Lectionary resources for worship, faith formation, and service
I like to wonder – about a lot of things, really. Especially when faced with things I don’t understand. Rather than just throw up my hands, I tend to approach situations with a question: what if? It doesn’t always help, but sometimes it will give the opportunity for some things I hand’t though of to come to the surface.
So I did that with the story of Jesus at the home of Martha and Mary. I struggle with this story a bit because there are just so many layers. Not the least of course is simply wondering, is this something that really happened, or is it a story that was made up to address challenges between a diaconal ministry (caring for the poor and destitute – the Martha role) as opposed to a preaching ministry (exploring and grappling with the scripture – the Mary role). Both have their place – yet some suggest there was tension between these two back then, and so the story was presented to give more weight to the preaching role. (And, as an aside, isn’t it fascinating that – if this story was “invented” to address that dilemma – that the two pastors here are represented by women?)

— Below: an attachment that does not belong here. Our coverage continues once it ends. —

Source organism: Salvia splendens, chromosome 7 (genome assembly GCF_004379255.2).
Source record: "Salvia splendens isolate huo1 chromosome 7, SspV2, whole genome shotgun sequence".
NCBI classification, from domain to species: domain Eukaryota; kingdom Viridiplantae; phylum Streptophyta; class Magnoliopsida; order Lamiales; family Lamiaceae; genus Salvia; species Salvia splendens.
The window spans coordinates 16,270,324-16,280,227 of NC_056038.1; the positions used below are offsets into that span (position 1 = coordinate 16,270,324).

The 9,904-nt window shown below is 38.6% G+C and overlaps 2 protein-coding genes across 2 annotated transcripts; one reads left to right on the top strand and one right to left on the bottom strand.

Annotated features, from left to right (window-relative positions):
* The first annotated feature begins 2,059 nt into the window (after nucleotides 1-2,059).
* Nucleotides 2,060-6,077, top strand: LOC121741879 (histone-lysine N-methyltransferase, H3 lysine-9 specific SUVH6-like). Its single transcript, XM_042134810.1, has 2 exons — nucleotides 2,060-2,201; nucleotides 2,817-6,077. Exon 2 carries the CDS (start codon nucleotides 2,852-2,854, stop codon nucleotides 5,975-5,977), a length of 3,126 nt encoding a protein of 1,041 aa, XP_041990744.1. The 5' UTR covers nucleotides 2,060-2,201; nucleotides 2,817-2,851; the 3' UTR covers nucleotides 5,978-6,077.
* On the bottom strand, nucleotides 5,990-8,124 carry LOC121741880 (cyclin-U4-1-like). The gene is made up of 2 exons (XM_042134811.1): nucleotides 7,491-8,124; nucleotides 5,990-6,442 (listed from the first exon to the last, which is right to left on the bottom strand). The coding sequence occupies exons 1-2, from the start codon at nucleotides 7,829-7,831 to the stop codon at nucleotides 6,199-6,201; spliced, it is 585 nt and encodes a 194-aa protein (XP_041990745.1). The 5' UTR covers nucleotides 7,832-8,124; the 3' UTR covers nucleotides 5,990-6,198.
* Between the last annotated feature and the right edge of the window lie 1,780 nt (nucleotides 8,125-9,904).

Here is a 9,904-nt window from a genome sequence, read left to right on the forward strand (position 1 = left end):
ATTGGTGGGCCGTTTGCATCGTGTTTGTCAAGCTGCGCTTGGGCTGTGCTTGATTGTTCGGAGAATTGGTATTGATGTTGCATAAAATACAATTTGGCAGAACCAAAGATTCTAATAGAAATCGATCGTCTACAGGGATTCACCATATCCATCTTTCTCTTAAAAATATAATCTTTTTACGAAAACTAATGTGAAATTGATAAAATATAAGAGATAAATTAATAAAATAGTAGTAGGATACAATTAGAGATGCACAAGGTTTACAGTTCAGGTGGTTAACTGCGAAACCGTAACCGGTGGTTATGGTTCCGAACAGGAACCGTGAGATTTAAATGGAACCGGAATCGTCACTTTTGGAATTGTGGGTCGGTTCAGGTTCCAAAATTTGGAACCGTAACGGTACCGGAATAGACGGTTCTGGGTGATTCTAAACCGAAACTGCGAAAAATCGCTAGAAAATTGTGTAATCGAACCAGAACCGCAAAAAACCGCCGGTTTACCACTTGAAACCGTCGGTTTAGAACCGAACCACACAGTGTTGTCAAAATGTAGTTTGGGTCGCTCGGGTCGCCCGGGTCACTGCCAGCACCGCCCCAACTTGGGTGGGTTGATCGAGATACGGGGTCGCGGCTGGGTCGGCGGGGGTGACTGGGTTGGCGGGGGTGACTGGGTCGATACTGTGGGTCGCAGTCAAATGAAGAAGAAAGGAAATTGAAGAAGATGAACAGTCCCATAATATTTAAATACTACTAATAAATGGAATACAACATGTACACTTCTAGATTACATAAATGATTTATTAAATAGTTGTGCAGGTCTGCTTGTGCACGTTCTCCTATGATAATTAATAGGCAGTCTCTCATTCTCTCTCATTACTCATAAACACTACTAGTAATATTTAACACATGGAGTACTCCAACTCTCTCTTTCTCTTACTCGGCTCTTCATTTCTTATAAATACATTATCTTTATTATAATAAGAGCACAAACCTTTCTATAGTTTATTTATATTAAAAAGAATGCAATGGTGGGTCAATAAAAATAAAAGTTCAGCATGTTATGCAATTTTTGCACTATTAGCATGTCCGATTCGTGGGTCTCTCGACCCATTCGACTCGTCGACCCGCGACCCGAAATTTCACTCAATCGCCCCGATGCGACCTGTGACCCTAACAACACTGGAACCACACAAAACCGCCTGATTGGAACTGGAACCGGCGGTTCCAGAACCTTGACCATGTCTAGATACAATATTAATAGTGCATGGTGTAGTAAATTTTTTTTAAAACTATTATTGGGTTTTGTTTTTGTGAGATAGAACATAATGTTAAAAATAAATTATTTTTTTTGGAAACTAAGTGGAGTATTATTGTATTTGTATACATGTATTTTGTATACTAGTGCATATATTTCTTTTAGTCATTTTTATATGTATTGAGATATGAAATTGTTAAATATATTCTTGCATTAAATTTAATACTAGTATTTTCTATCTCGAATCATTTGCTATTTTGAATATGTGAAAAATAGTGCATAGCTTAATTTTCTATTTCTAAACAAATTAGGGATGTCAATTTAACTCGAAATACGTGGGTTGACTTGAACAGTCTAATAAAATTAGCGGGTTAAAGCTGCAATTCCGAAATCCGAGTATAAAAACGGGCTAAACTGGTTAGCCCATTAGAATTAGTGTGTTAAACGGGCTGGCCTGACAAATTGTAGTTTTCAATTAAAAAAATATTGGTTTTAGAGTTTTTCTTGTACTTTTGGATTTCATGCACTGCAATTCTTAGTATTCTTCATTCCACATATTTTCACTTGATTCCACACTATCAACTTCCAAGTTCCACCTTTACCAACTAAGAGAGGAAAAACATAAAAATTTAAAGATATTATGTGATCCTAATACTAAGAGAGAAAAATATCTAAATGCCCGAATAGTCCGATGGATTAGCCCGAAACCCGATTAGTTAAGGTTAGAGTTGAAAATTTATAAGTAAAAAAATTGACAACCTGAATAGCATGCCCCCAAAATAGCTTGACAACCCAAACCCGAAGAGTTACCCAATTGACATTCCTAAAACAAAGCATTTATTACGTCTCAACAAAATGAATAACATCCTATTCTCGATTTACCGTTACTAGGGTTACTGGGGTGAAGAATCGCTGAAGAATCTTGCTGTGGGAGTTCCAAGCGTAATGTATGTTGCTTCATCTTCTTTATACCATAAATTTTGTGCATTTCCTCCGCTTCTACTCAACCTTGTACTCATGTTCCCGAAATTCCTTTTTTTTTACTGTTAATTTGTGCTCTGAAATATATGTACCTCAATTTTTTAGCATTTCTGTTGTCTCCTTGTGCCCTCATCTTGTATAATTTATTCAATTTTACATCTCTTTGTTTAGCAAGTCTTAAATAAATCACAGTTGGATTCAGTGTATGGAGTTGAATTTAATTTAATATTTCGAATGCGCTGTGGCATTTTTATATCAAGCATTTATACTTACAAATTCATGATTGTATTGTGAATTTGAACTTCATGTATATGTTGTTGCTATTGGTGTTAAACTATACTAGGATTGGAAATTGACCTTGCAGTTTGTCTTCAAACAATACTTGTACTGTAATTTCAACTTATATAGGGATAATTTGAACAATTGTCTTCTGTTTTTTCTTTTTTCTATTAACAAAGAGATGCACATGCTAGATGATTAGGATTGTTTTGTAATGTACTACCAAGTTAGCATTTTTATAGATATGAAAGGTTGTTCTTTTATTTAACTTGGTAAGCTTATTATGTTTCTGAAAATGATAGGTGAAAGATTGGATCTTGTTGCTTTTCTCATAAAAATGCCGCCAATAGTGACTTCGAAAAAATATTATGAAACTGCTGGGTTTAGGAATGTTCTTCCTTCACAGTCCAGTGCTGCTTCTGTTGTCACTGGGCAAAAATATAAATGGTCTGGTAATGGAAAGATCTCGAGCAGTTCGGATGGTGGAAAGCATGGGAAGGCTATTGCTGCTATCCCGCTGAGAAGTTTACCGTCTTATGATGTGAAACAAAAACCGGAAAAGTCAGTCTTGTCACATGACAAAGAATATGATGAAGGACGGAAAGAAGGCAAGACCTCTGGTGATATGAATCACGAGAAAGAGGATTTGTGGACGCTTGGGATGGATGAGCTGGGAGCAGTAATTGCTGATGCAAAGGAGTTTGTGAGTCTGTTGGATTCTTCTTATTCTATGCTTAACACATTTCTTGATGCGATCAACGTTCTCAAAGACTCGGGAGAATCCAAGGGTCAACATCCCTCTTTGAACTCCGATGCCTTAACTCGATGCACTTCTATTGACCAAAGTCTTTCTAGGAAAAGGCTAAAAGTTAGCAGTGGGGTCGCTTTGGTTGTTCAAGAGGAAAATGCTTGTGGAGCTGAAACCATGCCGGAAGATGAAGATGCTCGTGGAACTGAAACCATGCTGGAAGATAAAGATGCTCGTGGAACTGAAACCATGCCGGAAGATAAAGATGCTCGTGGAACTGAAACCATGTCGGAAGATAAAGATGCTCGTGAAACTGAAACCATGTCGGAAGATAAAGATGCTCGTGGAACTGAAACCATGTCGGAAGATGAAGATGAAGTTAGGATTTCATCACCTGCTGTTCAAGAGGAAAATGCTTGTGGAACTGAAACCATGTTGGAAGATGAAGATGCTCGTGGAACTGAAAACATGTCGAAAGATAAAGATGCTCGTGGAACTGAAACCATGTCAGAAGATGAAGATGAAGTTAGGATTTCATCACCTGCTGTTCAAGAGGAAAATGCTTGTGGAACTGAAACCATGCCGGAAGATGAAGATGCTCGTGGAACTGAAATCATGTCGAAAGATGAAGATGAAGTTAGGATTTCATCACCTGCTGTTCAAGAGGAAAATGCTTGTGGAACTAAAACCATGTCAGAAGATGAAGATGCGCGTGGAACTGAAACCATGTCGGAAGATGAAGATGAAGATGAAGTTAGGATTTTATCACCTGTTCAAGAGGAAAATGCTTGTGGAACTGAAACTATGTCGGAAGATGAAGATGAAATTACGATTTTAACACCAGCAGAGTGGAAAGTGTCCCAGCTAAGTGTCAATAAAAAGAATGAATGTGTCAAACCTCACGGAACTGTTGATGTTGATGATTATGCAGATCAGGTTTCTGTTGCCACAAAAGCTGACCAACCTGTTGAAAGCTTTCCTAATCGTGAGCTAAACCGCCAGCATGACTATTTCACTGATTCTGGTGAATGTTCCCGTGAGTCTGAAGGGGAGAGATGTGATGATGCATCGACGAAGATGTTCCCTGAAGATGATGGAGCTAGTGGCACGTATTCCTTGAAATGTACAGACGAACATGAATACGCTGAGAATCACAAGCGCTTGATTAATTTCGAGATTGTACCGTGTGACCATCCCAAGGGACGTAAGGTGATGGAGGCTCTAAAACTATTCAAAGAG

Anyway, I approach this brief story and never quite know what to do with it. So I decided to imagine verse 43. Without assuming anything sinister about why it was no longer there, I decided simply to imagine that there had once been a verse 43 and for reasons inexplicable it had fallen off the page. What might it have been?
Of all the various possibilities I have come up with, the one that tends to resonate the most goes like this: Jesus said, “Why don’t you join us, Martha? And after a while we’ll all make dinner together.”
I like to think that both women are being respected and honored for the choices they made. I like to think there is a place and time for sitting and learning, and a place and time for doing and serving. Sometimes the places and times overlap, and that’s okay. Sometimes there’s conflict over which needs to be done first, and all manner of things can rush in to try and grab our attention.
Perhaps most of all, though, I like to imagine that Jesus would hep us resolve these conflicts – and I think would often help us do that by finding ways in which the most people can participate in the most activities, by sharing responsibilities together.